This semester, students and faculty have noticed new residents in the Fulton-Miller academic building: mice. Fulton-Miller is known to many students as the building where the physics, history, and mass communications departments reside.
The front of the building, also known as Fulton-Creed, was built in 1914, and is starting to show its age. Miller, the back portion of the building, was added in 1967 and also lacks the attention that seems to be needed.
Faculty members currently believe that the mice are living in the walls of Miller, coming out of the radiators, and possibly coming in through the entrance door of Fulton, which has been out of use since the end of last semester.
Some classes in Miller Hall have been reportedly interrupted due to the campus’ continuing issues with these critters. This includes one of Matthew Shannon, Ph.D.’s first year courses.
“I’ve only seen one, and it really looked more like a rat. I was in Miller 221 teaching class the second week of the semester and we were in a circle. I noticed some of the students looking out of the door and I heard this collective gasp. That’s when I saw it out of the corner of my eye,” Dr. Shannon said.
The issue is so extensive that Dr. Shannon has set up eight different traps in his office. Other faculty members located in the building have bait boxes set up behind their doors. The majority of classrooms in Miller have bait boxes as well.
Mark Finney, Ph.D., has also had to endure the mice in his office.
“Things in my office have gotten better but there’s still the aroma of dead animals. It does concern me that there are mice and possibly rats in the building. I think it’s a safety issue,” said Finney.
Fulton-Miller would not be the first building on campus to deal with mice or other such creatures. Last year in Wiley Jackson, still known to most as MaWa, a handful of the fourth floor residents encountered a bat, including now-sophomore Regan Booth. This academic year, the problem has continued. Last semester, many students in Sullins encountered mice in their dorm, including senior Delyn Bull.
This continuous issue has many students puzzled and irritated.
“I think it is really disappointing and disgusting that the school seems to not be making an effort to get rid of the mice,” said Emma Grace Thompson, a Mass Communications and History Junior.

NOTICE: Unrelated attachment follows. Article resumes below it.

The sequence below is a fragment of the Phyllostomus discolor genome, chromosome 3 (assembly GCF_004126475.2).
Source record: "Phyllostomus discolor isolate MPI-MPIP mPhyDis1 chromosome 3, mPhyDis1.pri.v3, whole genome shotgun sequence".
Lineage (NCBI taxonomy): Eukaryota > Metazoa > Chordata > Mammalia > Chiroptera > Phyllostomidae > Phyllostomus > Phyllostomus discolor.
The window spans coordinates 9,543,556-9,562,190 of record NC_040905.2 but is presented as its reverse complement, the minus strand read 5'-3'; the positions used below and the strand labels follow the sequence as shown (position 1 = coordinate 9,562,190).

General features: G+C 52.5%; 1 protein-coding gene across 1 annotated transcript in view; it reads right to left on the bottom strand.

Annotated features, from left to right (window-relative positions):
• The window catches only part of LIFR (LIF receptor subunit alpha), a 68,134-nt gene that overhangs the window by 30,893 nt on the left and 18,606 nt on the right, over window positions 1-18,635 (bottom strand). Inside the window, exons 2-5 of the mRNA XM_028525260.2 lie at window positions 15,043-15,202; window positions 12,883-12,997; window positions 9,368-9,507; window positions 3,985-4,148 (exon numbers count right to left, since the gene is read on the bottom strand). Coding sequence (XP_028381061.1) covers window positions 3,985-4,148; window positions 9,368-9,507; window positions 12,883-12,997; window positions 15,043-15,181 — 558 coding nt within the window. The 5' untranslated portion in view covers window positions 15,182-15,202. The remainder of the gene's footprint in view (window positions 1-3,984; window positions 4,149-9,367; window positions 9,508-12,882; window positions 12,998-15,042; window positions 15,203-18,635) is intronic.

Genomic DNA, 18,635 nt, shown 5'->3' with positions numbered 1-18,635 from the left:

“I just don’t understand. I just can’t wrap my head around this one. It seems like anywhere I go something is falling apart in the dorms or any of the older buildings seem so outdated. Add the fact that I saw a mouse a few days ago on top of that and I’m just not sure that I want to stay here any more. Administration needs to stop expanding and start taking care of what is already here,” said a first-year MaWa resident who wished to remain anonymous.
“Mice eat through things and no one wants that. Rats are disgusting. When I hear ‘rats,’ I can’t help but think of the ones in New York’s sewers. Mice, rats, or any type of rodent can be quite nasty! I don’t want one running by my foot in Stats or any other course,” said Achille Wangam, a French and European Studies Junior.
According to the Center for Disease Control and Prevention website, both rats and mice worldwide can spread more than thirty-five different diseases.
While the health and comfort of faculty and students is now questionable in Miller, some have felt it necessary to go as far as to sending pictures to the President’s office to obtain the attention needed to take care of the issue.
Since pictures have been sent, more traps have been set up and there has been more attention set on the issue–but the mice still remain an ongoing problem.
– Hailey Ellis